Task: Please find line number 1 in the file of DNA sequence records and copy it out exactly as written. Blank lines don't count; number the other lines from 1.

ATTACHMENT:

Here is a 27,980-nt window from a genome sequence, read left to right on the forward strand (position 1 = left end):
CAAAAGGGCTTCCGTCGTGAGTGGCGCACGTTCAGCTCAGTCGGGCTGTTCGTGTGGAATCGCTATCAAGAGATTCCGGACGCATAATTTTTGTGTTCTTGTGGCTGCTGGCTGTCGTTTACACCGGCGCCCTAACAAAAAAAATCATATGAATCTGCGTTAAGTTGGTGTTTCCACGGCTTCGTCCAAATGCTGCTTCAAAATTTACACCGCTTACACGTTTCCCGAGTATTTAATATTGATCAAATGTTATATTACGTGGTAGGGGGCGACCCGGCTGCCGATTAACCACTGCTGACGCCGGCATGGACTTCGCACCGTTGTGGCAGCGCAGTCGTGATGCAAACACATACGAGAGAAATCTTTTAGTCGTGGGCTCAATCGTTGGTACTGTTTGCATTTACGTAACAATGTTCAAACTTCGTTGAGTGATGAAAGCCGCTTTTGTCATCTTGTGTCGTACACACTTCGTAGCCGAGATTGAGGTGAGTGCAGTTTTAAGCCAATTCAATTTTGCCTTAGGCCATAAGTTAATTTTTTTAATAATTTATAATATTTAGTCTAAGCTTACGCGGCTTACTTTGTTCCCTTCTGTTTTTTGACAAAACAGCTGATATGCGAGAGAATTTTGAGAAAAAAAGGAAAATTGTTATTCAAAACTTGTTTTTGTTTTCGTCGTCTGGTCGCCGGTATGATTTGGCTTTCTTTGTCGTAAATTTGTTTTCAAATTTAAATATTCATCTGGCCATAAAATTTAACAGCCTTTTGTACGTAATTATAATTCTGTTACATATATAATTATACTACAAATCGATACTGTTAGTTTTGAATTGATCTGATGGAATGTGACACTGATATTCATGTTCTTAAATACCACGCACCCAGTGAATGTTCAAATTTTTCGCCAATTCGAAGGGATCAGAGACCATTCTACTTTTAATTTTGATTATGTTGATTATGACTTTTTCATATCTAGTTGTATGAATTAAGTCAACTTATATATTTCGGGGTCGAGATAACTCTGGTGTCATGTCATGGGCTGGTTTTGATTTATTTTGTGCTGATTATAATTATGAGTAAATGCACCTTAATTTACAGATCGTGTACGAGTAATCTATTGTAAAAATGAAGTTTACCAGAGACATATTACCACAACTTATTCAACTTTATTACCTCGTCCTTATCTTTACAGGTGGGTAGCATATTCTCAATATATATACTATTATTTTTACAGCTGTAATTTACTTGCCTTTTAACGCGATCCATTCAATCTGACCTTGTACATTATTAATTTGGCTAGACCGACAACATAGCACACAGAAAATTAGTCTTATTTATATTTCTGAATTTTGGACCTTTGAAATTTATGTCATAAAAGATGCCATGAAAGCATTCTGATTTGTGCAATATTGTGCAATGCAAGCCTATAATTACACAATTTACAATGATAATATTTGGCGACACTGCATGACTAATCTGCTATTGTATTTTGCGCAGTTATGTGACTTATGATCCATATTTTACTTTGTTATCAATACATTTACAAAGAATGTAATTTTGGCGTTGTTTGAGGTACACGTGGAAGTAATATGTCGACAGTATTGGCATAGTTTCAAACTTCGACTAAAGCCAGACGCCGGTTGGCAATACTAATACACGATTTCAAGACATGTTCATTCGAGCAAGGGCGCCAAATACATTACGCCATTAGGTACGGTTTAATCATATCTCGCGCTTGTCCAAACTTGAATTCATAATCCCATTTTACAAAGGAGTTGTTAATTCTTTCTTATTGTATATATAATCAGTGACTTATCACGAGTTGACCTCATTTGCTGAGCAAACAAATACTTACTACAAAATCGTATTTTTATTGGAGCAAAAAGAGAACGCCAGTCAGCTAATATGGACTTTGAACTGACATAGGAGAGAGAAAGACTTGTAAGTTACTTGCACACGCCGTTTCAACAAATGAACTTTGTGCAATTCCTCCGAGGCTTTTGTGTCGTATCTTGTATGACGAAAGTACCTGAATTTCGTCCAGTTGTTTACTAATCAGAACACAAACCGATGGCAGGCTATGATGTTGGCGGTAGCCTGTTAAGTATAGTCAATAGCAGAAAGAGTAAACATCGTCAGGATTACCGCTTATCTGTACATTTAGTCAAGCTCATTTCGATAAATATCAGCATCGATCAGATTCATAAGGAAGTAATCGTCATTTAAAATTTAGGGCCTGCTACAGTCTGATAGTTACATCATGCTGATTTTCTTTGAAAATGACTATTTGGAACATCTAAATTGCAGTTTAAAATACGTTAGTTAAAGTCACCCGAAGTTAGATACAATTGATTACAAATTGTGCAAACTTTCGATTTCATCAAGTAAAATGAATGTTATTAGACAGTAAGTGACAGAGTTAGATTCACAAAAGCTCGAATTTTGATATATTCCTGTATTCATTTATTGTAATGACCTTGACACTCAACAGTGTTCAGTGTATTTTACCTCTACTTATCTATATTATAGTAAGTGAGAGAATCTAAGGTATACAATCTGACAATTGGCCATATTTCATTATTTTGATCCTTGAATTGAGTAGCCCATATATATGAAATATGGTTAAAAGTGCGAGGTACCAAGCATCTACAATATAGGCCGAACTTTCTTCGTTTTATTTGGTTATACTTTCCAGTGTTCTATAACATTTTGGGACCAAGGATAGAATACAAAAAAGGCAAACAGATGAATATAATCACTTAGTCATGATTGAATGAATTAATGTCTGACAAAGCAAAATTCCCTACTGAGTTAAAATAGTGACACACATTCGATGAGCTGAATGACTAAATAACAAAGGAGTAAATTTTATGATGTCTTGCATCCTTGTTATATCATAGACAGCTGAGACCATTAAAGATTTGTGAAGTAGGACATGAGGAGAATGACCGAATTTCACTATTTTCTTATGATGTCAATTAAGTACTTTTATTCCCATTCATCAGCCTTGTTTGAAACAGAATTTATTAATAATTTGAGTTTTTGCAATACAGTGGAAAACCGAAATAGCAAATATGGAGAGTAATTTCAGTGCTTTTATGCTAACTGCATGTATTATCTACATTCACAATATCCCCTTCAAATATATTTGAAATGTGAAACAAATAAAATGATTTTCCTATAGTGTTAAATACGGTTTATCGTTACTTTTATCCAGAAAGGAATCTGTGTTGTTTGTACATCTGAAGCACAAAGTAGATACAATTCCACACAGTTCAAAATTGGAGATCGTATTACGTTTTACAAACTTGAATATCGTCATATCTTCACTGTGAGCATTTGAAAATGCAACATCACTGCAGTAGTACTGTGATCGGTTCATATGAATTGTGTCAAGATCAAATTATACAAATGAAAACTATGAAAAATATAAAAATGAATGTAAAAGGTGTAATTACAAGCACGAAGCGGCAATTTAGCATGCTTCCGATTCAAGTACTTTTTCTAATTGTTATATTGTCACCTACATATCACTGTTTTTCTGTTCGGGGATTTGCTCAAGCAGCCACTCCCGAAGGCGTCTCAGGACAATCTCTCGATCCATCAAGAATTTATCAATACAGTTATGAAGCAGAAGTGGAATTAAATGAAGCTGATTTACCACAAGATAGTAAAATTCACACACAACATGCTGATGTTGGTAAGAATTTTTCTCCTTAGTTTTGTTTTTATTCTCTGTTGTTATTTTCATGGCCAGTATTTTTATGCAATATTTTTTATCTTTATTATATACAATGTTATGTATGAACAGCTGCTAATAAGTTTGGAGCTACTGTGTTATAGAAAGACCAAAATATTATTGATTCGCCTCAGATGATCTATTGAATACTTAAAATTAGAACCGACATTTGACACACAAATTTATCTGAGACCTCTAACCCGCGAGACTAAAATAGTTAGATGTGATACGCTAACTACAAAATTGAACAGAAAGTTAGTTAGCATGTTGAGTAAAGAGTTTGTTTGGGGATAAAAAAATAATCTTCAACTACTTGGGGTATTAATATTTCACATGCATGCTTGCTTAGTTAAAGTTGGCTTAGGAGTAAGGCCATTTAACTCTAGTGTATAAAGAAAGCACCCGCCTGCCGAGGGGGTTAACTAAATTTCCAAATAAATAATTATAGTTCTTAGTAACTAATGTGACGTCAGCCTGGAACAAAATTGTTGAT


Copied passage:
Here is a 27,980-nt window from a genome sequence, read left to right on the forward strand (position 1 = left end):